Organization development is focused on implementing a planned process of positive humanistic change in organizations through the use of social science theory, action research, and data-based feedback methods. The role of personality in that change process, however, has historically been ignored or relegated to a limited set of interventions. The purpose of this chapter is to provide a conceptual overview of the linkages between personality and OD, discuss the current state of personality in the field including key trends in talent management, and offer a new multi-level framework for conceptualizing applications of personality for different types of OD efforts. The chapter concludes with implications for research and practice.

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Article
Publication date: 1 February 1993

Elisabeth Tamedly Lenches

The encyclical Centesimus Annus was published by Pope JohnPaul II in commemoration of Rerum Novarum, written 100 years agoby Leo XIII. That encyclical initiated a century…

Abstract

The encyclical Centesimus Annus was published by Pope John Paul II in commemoration of Rerum Novarum, written 100 years ago by Leo XIII. That encyclical initiated a century of Catholic social teaching consisting, by now, of six encyclicals. Together, they are intended to represent a unified system of thought, the Church′s social vision. Its basic themes all centre on the God‐ordained dignity of man. The Pope calls for a modified, “corrected” capitalism, a “Society of free work, of enterprise and of participation”. The economic activities of man are to be reoriented towards the common good, with the ultimate goal of eradicating poverty, exploitation, and alienation. Rejects the economic proposals of the Pope as lacking of substance and internal consistency. Its assumption that man can enjoy all the advantages of free markets while also correcting for their less‐desirable effects at will reveals that, despite some modifications, Catholic social thought is still inspired by what has been termed the “unconstrained” vision.

Details

International Journal of Social Economics, vol. 20 no. 2
Type: Research Article
ISSN: 0306-8293

Keywords

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Book part
Publication date: 4 August 2017

Tripp Driskell, James E. Driskell and Eduardo Salas

The reliance on teams in today’s work environment underscores the importance of understanding how teams function. To better understand teams, one must be able to measure…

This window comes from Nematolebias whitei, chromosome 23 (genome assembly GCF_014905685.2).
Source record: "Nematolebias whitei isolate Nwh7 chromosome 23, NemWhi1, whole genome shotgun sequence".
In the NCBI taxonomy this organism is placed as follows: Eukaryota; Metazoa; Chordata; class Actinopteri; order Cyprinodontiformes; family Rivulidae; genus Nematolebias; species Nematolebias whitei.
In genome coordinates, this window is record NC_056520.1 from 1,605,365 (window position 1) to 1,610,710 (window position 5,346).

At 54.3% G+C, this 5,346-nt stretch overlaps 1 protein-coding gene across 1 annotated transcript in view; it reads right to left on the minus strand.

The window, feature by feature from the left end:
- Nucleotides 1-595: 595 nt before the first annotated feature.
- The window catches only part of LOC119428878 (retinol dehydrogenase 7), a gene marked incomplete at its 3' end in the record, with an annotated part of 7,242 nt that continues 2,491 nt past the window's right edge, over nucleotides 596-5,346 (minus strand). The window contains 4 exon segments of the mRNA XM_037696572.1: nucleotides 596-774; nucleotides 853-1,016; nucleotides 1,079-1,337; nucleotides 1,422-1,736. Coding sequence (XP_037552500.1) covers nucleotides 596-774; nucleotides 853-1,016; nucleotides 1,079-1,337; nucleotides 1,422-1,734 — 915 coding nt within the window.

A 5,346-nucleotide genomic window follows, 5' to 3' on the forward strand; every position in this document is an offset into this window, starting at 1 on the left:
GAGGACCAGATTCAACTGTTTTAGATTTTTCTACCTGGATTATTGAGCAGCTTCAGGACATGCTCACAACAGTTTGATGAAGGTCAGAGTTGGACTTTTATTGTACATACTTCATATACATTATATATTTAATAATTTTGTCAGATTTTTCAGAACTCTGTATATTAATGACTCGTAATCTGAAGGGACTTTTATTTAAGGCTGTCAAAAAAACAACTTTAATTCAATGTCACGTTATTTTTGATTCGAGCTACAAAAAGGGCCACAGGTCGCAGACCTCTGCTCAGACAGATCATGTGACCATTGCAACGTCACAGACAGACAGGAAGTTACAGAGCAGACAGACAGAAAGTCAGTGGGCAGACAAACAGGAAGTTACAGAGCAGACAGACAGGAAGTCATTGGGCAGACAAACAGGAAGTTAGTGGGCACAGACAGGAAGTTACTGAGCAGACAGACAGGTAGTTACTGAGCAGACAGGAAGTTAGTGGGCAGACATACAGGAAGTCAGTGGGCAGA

Abstract

Purpose

The reliance on teams in today’s work environment underscores the importance of understanding how teams function. To better understand teams, one must be able to measure team dynamics or interaction. The purpose of this chapter is to outline an unobtrusive approach to measuring team dynamics from verbal communications.

Methodology

The basic premise of this approach is that the words we use provide insight into how we feel and think at any given time. The methodology described in this chapter employs a lexical analytic approach to examining team dynamics. To best accomplish this, we first identify the principal features or dimensions of teamwork and then we propose lexical measures that may map to these processes.

Practical implications

This approach can be employed to track team functioning over time “at a distance” without interrupting task performance.

Originality

This chapter describes an approach to measuring relevant teamwork dimensions through verbal content. This approach has the potential to give us direct, unobtrusive insight into the emotional and cognitive states of teams. It is original in its examination of how team dynamics can be indexed in speech.

Details

Team Dynamics Over Time
Type: Book
ISBN: 978-1-78635-403-7

Keywords

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Article
Publication date: 1 February 2003

Ronald J. Burke, Fay Oberklaid and Zena Burgess

This study examined the relationship of female and male psychologists perceptions of organizational values supportive of work‐personal life balance and their work…

Abstract

This study examined the relationship of female and male psychologists perceptions of organizational values supportive of work‐personal life balance and their work experiences, work and non‐work satisfactions, and psychological well‐being. Data were collected from 458 Australian psychologists using anonymous questionnaires. Psychologists reporting organizational values more supportive of work‐personal life balance also reported greater job and career satisfaction, less work stress, less intention to quit, greater family satisfaction, fewer psychosomatic symptoms, and more positive emotional well‐being. Interestingly, perceptions of organizational values supportive of work‐personal life balance were unrelated to hours and extra‐hours worked and job involvement.

Details

The International Journal of Organizational Analysis, vol. 11 no. 2
Type: Research Article
ISSN: 1055-3185

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Article
Publication date: 1 April 1973

Current issues of Publishers' Weekly are reporting serious shortages of paper, binders board, cloth, and other essential book manufacturing materials. Let us assure you…

Abstract

Current issues of Publishers' Weekly are reporting serious shortages of paper, binders board, cloth, and other essential book manufacturing materials. Let us assure you these shortages are very real and quite severe.

Details

Reference Services Review, vol. 1 no. 4
Type: Research Article
ISSN: 0090-7324

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Article
Publication date: 1 May 1997

Ronald J. Burke

The last ten years has demonstrated increased attention to women in management research (Davidson & Burke, 1994; Fagenson, 1993; Sekaran & Leong, 1992). We have a good…

Abstract

The last ten years has demonstrated increased attention to women in management research (Davidson & Burke, 1994; Fagenson, 1993; Sekaran & Leong, 1992). We have a good understanding of the barriers women face as they pursue careers in medium and large organizations (Morrison, 1992; Auster, 1993). An increasing number of organizations have realized that the full utilization and development of the talents of all employees has become a business imperative (Schwartz, 1992). Supporting the career aspirations of women is not just the right thing to do; it is the smart thing to do if organizations are to remain productive and competitive in an increasingly demanding market place (Totta & Burke, 1995).

Details

Equal Opportunities International, vol. 16 no. 5
Type: Research Article
ISSN: 0261-0159